www.inside-politics.org

Analysis of and commentary on South African politics from a liberal perspective.

Category: Good Governance

The ANC’s dubious donors


ANCFlagARTICLE: I am going to try and keep Inside Politics going but my new commitments will make writing more sporadic and so, along with the odd post from the archives, so to speak, I shall probably keep things shorter. That said, the article below, originally published in 2007, is still relevant today: a good illustration of how the ANC historically placed its own financial condition ahead of any human rights considerations that might curtail from whom it solicited donations. That fact still holds true today, even if the donors are more often domestic than international. It sets out of some of the party’s more more dubious funders and what the papers said about each donation at the time.

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2012 Government Spend on Entertainment – Update: 7 Departments; R2 520 000


FEATURE: It is annual report season and that means, among other important indicators, it is possible to gauge how national departments have spent public money over the course of the last financial year. Earlier this year, I set out how much the ANC government was spending on entertainment – just under R50 million in 2011 – and, as the new 2012 reports are tabled, I shall keep a running total of how much is spent this time around. Here follows the third such update, with seven departments having tabled their reports [with PDF table at end].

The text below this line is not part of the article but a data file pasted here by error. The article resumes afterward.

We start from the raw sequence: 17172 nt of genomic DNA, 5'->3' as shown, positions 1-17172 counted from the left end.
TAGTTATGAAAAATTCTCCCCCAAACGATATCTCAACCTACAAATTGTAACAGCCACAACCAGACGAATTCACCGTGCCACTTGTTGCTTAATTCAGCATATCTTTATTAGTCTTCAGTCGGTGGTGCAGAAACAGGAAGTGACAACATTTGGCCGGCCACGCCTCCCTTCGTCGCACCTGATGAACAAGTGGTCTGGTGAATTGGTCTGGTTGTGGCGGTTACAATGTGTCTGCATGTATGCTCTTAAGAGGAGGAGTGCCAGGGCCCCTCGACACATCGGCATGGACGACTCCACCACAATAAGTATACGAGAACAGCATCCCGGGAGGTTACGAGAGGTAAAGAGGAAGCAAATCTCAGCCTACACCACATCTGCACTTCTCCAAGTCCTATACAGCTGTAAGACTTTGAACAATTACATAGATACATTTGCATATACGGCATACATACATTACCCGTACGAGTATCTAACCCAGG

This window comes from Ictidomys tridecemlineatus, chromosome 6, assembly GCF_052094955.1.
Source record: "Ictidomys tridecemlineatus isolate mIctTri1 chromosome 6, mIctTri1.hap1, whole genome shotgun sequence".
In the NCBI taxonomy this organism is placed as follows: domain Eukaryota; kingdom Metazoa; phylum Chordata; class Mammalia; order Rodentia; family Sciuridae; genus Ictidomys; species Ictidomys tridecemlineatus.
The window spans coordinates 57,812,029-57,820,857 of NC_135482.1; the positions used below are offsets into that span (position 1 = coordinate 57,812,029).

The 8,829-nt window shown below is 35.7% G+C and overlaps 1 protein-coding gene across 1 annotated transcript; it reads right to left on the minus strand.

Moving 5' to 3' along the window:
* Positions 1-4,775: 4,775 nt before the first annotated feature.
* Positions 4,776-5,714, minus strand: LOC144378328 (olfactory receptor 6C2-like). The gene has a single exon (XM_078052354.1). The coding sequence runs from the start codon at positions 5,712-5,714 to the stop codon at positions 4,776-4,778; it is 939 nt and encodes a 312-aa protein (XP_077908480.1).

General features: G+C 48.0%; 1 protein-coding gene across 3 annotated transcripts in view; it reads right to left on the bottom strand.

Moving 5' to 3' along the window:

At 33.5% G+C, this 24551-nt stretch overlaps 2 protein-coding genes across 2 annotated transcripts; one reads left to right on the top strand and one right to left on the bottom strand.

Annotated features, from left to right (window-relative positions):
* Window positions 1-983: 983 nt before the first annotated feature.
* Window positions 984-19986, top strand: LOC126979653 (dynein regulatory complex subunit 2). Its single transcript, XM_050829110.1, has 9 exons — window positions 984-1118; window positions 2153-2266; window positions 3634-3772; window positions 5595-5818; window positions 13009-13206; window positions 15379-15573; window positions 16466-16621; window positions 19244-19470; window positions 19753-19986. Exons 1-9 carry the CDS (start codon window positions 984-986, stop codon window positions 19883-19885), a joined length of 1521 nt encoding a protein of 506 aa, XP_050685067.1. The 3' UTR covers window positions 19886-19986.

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2012 Government Spend on Entertainment – Updates: 5 Departments; R2 152 000


FEATURE: It is annual report season and that means, among other important indicators, it is possible to gauge how national departments have spent public money over the course of the last financial year. Earlier this year, I set out how much the ANC government was spending on entertainment – just under R50 million in 2011 – and, as the new 2012 reports are tabled, I shall keep a running total of how much is spent this time around. Here follows the second such update, with five departments having tabled their reports [with PDF table at end].

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ERROR: ANC-run provinces do not compute